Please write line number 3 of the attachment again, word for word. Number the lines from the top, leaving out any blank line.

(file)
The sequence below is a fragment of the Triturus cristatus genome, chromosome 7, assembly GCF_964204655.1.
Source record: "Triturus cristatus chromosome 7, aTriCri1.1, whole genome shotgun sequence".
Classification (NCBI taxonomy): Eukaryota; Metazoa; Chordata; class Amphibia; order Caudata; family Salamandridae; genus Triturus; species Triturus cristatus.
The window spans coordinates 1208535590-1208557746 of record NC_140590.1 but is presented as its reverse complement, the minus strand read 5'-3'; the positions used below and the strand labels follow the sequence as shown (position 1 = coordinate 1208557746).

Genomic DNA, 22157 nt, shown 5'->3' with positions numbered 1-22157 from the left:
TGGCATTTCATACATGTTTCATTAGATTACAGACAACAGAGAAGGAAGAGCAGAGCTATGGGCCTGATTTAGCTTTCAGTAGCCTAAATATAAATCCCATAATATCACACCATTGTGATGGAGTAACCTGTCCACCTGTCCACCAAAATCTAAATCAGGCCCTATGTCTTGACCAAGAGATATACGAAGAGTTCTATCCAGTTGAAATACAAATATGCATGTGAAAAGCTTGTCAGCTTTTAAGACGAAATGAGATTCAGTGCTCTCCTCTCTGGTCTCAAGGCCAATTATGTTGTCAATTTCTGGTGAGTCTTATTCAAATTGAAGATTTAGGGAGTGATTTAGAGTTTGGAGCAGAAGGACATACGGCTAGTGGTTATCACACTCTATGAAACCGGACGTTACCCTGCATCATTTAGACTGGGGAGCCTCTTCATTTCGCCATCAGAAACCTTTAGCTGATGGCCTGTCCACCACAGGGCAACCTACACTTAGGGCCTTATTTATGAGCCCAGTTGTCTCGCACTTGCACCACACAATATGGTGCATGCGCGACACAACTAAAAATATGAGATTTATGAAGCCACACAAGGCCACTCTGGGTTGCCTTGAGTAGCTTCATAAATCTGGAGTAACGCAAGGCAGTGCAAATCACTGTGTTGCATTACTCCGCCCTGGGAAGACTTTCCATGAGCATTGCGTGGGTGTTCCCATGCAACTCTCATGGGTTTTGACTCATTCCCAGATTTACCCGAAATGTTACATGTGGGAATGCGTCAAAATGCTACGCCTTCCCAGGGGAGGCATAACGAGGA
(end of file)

Classification (NCBI taxonomy): Eukaryota; Metazoa; Chordata; class Amphibia; order Caudata; family Salamandridae; genus Triturus; species Triturus cristatus.